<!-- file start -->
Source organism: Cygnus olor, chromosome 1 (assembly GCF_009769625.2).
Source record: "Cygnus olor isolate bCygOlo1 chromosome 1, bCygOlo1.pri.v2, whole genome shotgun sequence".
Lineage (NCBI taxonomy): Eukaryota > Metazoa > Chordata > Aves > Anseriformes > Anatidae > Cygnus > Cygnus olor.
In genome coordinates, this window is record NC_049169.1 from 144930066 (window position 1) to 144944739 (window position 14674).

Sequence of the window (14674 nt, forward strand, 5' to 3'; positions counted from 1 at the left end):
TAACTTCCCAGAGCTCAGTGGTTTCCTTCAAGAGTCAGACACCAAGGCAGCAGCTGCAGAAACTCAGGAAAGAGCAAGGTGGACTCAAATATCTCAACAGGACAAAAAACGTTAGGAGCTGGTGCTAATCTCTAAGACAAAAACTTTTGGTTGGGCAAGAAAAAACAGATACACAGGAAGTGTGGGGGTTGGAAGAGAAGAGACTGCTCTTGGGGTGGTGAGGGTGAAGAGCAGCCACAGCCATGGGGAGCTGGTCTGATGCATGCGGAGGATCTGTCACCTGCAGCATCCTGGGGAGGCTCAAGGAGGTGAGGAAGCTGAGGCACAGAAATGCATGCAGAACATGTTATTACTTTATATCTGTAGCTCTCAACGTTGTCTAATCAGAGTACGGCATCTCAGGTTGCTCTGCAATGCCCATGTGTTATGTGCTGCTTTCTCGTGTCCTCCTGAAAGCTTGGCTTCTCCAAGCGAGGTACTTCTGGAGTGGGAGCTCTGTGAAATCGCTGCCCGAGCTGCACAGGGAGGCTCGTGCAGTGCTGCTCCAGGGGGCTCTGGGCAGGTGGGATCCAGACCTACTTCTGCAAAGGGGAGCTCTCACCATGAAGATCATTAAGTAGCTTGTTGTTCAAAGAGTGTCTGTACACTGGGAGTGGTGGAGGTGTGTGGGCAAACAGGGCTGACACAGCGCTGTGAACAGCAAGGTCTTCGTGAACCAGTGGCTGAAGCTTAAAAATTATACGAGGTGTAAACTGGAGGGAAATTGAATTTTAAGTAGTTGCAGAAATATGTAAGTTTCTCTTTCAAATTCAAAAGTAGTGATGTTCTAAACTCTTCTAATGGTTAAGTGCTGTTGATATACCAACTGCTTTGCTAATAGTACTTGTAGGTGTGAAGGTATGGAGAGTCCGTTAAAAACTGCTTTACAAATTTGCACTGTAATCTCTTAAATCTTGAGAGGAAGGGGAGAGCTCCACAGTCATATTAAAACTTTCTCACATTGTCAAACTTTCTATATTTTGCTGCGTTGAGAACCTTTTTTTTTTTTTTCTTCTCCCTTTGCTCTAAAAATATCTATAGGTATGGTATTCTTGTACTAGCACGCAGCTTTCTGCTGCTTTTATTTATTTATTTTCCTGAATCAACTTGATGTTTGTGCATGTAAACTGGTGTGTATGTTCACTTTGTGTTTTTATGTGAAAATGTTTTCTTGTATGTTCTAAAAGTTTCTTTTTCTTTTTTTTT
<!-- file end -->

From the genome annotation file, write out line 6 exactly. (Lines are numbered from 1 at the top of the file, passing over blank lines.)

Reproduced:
TAACTTCCCAGAGCTCAGTGGTTTCCTTCAAGAGTCAGACACCAAGGCAGCAGCTGCAGAAACTCAGGAAAGAGCAAGGTGGACTCAAATATCTCAACAGGACAAAAAACGTTAGGAGCTGGTGCTAATCTCTAAGACAAAAACTTTTGGTTGGGCAAGAAAAAACAGATACACAGGAAGTGTGGGGGTTGGAAGAGAAGAGACTGCTCTTGGGGTGGTGAGGGTGAAGAGCAGCCACAGCCATGGGGAGCTGGTCTGATGCATGCGGAGGATCTGTCACCTGCAGCATCCTGGGGAGGCTCAAGGAGGTGAGGAAGCTGAGGCACAGAAATGCATGCAGAACATGTTATTACTTTATATCTGTAGCTCTCAACGTTGTCTAATCAGAGTACGGCATCTCAGGTTGCTCTGCAATGCCCATGTGTTATGTGCTGCTTTCTCGTGTCCTCCTGAAAGCTTGGCTTCTCCAAGCGAGGTACTTCTGGAGTGGGAGCTCTGTGAAATCGCTGCCCGAGCTGCACAGGGAGGCTCGTGCAGTGCTGCTCCAGGGGGCTCTGGGCAGGTGGGATCCAGACCTACTTCTGCAAAGGGGAGCTCTCACCATGAAGATCATTAAGTAGCTTGTTGTTCAAAGAGTGTCTGTACACTGGGAGTGGTGGAGGTGTGTGGGCAAACAGGGCTGACACAGCGCTGTGAACAGCAAGGTCTTCGTGAACCAGTGGCTGAAGCTTAAAAATTATACGAGGTGTAAACTGGAGGGAAATTGAATTTTAAGTAGTTGCAGAAATATGTAAGTTTCTCTTTCAAATTCAAAAGTAGTGATGTTCTAAACTCTTCTAATGGTTAAGTGCTGTTGATATACCAACTGCTTTGCTAATAGTACTTGTAGGTGTGAAGGTATGGAGAGTCCGTTAAAAACTGCTTTACAAATTTGCACTGTAATCTCTTAAATCTTGAGAGGAAGGGGAGAGCTCCACAGTCATATTAAAACTTTCTCACATTGTCAAACTTTCTATATTTTGCTGCGTTGAGAACCTTTTTTTTTTTTTTCTTCTCCCTTTGCTCTAAAAATATCTATAGGTATGGTATTCTTGTACTAGCACGCAGCTTTCTGCTGCTTTTATTTATTTATTTTCCTGAATCAACTTGATGTTTGTGCATGTAAACTGGTGTGTATGTTCACTTTGTGTTTTTATGTGAAAATGTTTTCTTGTATGTTCTAAAAGTTTCTTTTTCTTTTTTTTT